Photo by TrailVoice on Flickr.

The Metropolitan Police Department still has a little ways to go to get used to dealing with the Metropolitan Branch Trail. They successfully caught some kids trying to attack riders, but gave discouraging messages to riders and dispatchers still are having trouble with locations on the trail.

On Wednesday, a group of kids tried to taser someone riding along the trail. Fortunately, the cyclist avoided the attack and police responded quickly, though to no avail. Unfortunately, one of the officers advised the cyclist not to ride on the trail.

This is not a good message for the police to be spreading. Elizabeth Brooks Lyttleton wrote on the Met Branch Trail listserv,

Why are MPD officers telling people to avoid the MBT — it is completely counter-productive! The more people that use the trail, the more eyes will be on the trail, the less likely that kids will be able to attack people without getting caught!

I’m extremely disappointed in the response from the MPD — the message the officers conveyed was, “Don’t use the MBT, because it is a lawless zone. Sorry, not our problem.”

The good news is that the next day, the police caught the kids, or at least some kids with a taser. Richard Evans was in the area and noticed some kids holding a taser and matching the description from the original letter. He called police, who arrived and arrested the group.

Back in the bad news department, though, Evans had a lot of trouble getting the dispatcher to recognize the trail as a valid location. Evans wrote,

The dispatcher had no idea about the trail and kept asking me for a cross street over and over again. Essentially the trail marker wasn’t good enough. For that matter, even R street and MBT didn’t even satisfy him. I had to give him the nearest intersection before they would send someone out. By the time the I was able to satisfy the dispatcher, the kids were already at the next entrance. This is completely unacceptable.

I wrote about this issue almost a year ago when it similarly arose on the listserv after another failed attack on the trail. The DC 911/311 system, run by the Office of Unified Communications, requires a specific address or intersection to take a report, so dispatchers end up delaying with frustrated callers when incidents take place in areas without obvious addresses or cross streets.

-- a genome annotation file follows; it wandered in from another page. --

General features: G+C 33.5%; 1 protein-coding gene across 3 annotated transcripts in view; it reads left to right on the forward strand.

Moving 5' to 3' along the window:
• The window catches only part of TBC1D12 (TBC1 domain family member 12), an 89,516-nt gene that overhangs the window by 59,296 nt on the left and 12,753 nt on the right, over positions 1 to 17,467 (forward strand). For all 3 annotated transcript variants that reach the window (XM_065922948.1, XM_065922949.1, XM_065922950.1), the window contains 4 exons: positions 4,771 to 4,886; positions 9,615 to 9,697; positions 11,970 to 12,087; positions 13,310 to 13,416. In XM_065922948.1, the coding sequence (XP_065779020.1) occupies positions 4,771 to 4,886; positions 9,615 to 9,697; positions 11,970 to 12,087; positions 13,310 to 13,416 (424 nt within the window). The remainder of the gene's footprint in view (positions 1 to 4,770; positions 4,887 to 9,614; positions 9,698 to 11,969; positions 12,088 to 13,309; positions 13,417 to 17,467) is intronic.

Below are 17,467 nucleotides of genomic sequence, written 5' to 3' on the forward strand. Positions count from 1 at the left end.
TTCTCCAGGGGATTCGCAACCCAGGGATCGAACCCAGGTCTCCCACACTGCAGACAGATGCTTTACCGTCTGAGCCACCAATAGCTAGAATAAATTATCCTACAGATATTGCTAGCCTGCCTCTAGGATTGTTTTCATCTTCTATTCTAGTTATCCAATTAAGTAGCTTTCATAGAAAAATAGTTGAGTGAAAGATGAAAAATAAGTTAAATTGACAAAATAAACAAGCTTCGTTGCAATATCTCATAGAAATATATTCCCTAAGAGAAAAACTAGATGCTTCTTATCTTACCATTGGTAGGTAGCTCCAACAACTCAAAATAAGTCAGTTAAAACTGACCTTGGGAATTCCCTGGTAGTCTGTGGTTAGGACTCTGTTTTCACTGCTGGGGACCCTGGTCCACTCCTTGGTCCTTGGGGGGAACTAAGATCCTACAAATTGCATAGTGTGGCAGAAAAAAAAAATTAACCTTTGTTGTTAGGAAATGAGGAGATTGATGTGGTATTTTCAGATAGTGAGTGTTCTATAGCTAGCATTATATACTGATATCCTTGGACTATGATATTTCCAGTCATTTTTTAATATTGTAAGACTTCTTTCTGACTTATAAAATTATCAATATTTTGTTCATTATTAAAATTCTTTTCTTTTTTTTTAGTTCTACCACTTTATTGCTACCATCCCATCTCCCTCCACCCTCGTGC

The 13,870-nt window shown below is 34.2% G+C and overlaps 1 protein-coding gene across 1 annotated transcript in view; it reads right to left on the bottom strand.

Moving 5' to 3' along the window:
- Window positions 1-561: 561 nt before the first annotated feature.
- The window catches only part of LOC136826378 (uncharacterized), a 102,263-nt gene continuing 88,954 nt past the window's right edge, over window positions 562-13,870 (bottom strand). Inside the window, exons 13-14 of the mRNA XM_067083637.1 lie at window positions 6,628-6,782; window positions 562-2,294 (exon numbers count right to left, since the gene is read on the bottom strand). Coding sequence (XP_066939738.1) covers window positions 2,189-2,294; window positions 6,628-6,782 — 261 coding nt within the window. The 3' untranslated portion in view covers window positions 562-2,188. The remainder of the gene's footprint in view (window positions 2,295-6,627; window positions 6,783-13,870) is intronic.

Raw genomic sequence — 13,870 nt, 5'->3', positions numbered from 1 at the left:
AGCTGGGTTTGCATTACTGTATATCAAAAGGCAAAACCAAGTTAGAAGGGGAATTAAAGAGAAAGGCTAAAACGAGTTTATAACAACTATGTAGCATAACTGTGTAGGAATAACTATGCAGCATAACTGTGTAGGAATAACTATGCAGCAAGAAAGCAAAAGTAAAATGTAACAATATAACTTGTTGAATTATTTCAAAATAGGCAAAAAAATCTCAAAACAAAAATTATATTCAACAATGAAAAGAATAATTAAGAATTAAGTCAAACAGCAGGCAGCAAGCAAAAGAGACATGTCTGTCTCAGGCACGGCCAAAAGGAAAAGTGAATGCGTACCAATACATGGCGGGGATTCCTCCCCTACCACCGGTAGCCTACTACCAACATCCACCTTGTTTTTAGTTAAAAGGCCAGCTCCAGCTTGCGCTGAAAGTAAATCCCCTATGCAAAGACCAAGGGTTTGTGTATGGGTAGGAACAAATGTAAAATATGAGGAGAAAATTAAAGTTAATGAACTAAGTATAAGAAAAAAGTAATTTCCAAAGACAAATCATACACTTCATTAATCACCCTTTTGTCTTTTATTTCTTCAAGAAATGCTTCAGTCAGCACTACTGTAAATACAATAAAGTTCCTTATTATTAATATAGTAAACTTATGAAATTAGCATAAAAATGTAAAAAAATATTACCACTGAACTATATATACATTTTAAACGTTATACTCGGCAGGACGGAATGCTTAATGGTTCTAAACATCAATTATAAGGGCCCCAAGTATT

The simple solution is to make the Metropolitan Branch Trail a “road” in the system, so that dispatchers can simply enter it. DDOT officials said a year ago that they had given the necessary geographic data layers to OUC and MPD to incorporate into the system, but it took a long time to load. I emailed DDOT and MPD officials about progress, and bike program head Jim Sebastian passed the question on to OCTO. They replied that the trail is now in the system:

Operators will be able to refer to trails as TRAIL — METROPOLITAN TRAIL AND NEW YORK AVE and obtain a location on the map. There are over 400 locations added to the map. Training the operators on this new functionality is next and that will occur June 14-16. It took too long to get them in there but at last that part is done. 311 map is next.

Meanwhile, members of the MBT listserv have started to organize “biking buddies” where people who regularly ride on the trail after dark can meet up at Union Station or other entry points and ride in groups. If you ride the trail or would like to, consider participating to make the trail safer for all. Join the listserv to find out more.

The trail is still new and doesn’t yet connect to all of the places it eventually will, like extending farther north and bridging to Rhode Island Avenue Metro. The Capital Crescent gets about 500 users an hour during its peak times, while the MBT is still around 500 a day. As the MBT increases its traffic, crime will become far more difficult to track.

Our own Stephen Miller, who works for Rails-to-(and-with)-Trails Conservancy for his day job, is organizing a Safety Open House on June 22, from 4 to 7 pm at 4th and S NE along the trail. They’ve asked neighbors and people from MPD and DDOT to gather and talk about how to improve safety. Hopefully MPD will be able to announce by then that they’ve asked officers to encourage people to ride rather than discourage them, and that 911 dispatchers have been trained to know how to properly enter calls about trail incidents.

David Alpert created Greater Greater Washington in 2008 and was its executive director until 2020. He formerly worked in tech and has lived in the Boston, San Francisco Bay, and New York metro areas in addition to Washington, DC. He lives with his wife and two children in Dupont Circle.